Sunday, November 11, 2007

My Dutch assessment turns into an assessment of the Dutch

The Dutch course is over now, and I'm please to say I passed. I'm afraid to say however that this blog post is mainly going to be a moan about the way the school grades exam results.

The UvA grades Dutch language course exam results on the following scale:

  • good
  • satisfactory
  • weak
  • very poor
This seems very strange to me. All the grades are on the bad side of good, there's no "excellent" grade achievable, the best you can achieve regardless of your performance is "good". Personally I'd rather ditch this assessment scheme and use numbers instead, at least you know where you are with numbers. These terms are so open to interpretation and cultural differences. One American peer of mine at school really found the lack of an "excellent" mark unbelievable, and I am always very disappointed to get a "satisfactory" grade. Satisfactory for me is "only just enough to pass, but a close call", but this is the second best mark you can get at UvA.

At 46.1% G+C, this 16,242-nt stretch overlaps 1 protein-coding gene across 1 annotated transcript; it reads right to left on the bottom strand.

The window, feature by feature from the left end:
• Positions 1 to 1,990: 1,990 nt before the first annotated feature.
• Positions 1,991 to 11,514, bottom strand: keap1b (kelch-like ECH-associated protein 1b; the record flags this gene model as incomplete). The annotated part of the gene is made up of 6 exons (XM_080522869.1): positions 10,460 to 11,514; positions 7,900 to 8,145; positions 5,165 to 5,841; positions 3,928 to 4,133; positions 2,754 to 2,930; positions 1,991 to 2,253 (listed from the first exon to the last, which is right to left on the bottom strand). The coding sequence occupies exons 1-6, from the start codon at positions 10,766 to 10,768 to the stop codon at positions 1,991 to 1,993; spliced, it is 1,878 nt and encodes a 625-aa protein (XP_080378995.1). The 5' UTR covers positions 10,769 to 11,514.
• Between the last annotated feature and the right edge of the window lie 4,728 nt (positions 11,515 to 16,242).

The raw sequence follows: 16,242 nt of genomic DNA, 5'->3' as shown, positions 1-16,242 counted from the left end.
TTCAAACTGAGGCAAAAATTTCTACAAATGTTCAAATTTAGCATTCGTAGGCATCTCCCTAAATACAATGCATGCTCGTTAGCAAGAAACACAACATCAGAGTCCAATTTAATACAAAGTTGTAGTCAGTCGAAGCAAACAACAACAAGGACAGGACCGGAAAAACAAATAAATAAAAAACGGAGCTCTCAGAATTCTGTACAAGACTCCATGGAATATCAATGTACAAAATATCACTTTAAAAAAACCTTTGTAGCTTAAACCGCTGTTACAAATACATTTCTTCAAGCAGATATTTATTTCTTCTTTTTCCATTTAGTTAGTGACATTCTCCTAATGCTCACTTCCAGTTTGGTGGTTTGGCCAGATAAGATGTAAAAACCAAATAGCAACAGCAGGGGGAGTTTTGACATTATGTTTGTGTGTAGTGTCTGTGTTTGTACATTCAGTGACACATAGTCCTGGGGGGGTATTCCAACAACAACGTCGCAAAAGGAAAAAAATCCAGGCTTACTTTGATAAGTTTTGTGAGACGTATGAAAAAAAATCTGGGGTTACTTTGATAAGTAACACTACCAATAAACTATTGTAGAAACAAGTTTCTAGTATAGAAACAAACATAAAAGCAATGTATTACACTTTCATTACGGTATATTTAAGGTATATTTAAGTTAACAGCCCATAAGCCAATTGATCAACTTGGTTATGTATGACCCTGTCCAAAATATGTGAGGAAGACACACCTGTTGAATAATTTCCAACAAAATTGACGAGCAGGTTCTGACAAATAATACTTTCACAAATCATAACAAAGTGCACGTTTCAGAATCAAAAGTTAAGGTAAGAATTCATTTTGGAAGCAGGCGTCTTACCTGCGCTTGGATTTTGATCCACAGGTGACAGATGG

After 72 hours of Dutch practice in only 6 weeks, this scheme seems a little unfair but this scoring scheme turns out to be typically Dutch.

To be "excellent" in the Netherlands is to be "uitstekend", literally translated into "sticking out", or in other words "freakish". To be different from everyone else, surprisingly, is frowned upon here. I'm amazed by the contradiction in Dutch society which is supposedly one of the most liberal and open-minded in the world, but yet hates to see people achieving above the norm. Doing just enough to pass has become the accepted way to be in the Netherlands. And I worry for the nation I really do. Don't they realise that the rest of the world, especially the developing world, is trying very hard to be outstanding (a.k.a competitive). I can see the Netherlands slipping down a well greased slope unless they pull their socks up, try harder and forget their inhibitions about being uitstekend.